Is Your Perfectionism Stunting Your Child?

Making mistakes is simply a part of being human.  Sometimes, parents may consciously (or unconsciously) set unrealistic expectations and standards for their little people and forget that they are not perfect.  Therein lies a real opportunity for growth in both our self and our children when we allow them to be perfect spiritual beings and imperfect human beings.

As a general rule, when it comes to the art of effective parenting, all of us should take the time to discover the motivation behind our behavior as it relates to raising our wee ones.  It’s especially important to identify the reason we might be placing impossible standards of perfectionism upon their tiny shoulders.

Pressuring Our Kids

Wanting our children to excel in life is a reasonable expectation, but when it turns into a pressure cooker for our kids, then it’s time to take a step back and get honest with ourselves.

We have to love our child enough to face the tough question “Am I expecting too much from  them?” and if we find that the answer is a resounding yes, we then have to dig deep within ourselves to ask the even tougher question, “Why?”

Typically, our need to control the behavior of our little people is a byproduct of the messages we ourselves received when we were kids.  And because these messages are stored in our subconscious mind, we may not even realize that we are acting out these messages until our children are negatively impacted by it.

The Problems with Perfectionism

There are different reasons behind the expectations of perfection, none any better or worse— simply different.

The most obvious kind of perfectionism is the one that develops when parents expect their children to be the best at any cost, and they are usually quite clear about it.  These children can become trophies to the parents, and eventually end up feeling as if nothing they do is ever good enough. As they reach adulthood, they are prime candidates to become workalcoholics, rarely feeling satisfied with their achievements.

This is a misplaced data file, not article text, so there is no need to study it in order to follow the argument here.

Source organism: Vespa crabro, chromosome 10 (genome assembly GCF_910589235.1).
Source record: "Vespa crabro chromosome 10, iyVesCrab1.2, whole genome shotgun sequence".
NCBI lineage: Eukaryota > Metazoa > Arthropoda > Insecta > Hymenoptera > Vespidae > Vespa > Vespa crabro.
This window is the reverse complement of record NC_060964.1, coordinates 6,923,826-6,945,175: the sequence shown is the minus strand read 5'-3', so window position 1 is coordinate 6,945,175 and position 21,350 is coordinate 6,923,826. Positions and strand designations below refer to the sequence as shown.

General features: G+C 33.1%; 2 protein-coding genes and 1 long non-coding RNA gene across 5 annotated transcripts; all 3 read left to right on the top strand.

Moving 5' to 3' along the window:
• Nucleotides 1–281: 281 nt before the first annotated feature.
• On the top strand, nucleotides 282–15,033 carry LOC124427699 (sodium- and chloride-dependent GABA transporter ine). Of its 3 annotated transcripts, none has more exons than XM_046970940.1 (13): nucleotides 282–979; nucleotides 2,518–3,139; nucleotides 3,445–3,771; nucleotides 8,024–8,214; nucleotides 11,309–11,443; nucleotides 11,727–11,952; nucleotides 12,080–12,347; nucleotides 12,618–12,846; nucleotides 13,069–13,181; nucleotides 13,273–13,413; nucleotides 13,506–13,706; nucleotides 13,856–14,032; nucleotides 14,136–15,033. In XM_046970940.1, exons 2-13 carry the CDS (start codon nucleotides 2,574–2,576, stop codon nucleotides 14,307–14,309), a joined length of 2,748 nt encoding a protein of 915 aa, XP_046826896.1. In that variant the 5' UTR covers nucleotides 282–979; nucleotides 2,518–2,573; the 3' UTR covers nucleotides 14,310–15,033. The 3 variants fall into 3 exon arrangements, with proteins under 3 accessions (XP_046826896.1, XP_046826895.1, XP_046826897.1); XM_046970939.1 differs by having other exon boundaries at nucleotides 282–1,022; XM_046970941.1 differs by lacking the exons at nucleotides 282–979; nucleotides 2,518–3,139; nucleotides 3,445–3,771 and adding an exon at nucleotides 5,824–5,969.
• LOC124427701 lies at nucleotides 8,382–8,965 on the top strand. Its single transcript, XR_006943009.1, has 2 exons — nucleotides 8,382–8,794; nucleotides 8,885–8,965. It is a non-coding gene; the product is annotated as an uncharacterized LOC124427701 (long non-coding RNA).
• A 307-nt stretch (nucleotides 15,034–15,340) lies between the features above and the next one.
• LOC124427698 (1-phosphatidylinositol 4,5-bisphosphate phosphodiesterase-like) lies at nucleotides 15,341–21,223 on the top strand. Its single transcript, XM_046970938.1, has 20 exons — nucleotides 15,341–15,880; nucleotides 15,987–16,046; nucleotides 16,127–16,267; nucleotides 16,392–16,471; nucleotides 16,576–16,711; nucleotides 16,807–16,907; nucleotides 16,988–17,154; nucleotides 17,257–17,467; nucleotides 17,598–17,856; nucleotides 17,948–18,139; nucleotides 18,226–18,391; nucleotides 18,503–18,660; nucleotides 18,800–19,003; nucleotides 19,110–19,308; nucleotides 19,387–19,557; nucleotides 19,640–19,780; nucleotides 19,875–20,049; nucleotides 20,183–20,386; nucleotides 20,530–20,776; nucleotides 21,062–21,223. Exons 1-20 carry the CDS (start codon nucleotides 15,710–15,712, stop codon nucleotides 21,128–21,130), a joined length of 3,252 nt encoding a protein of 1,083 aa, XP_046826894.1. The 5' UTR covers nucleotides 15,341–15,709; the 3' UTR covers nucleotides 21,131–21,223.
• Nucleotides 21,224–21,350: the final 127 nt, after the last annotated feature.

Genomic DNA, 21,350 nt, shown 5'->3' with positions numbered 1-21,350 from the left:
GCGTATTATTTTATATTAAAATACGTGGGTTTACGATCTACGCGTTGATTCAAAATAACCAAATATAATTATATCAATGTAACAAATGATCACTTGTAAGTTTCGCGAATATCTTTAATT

A less obvious and more insidious kind of perfectionism is the kind that a child typically creates in themselves as a coping mechanism.  It usually develops in children who are faced with emotional or physical neglect and/or addiction.  These little people often have parents who are emotionally compromised, leaving them no other option but to parent themselves.  They work hard at being perfect, in hopes of somehow winning the attention and approval of their parents and feeling loved.  They also often become adults who never feel “good” enough or worthy of their accomplishments.

Things can only become more complicated when two adults with vastly different internal stories about perfection come together to co-parent, which is yet another compelling reason why people who plan on sharing the awesome responsibility of creating little people need to have some commonalities in their views before parenting.

Embrace Your Imperfections

There is nothing wrong with being imperfect, folks! In fact, it’s liberating!  This is the earth; we aren’t supposed to be perfect here. The world is already complicated enough without us putting so many unrealistic expectations on our children. 

Our main job as parents is to be a good role model for our children. So instead of spending copious amounts of time trying to mold them into “perfect” people, why don’t we just let them see us embrace our own imperfections with a healthy dose of humor and let the rest naturally fall into place?

How do you celebrate your imperfect child? Tell us what you love about your perfectly imperfect kids in the comments below!

Tags : parenting   conscious parenting   mindful parenting   

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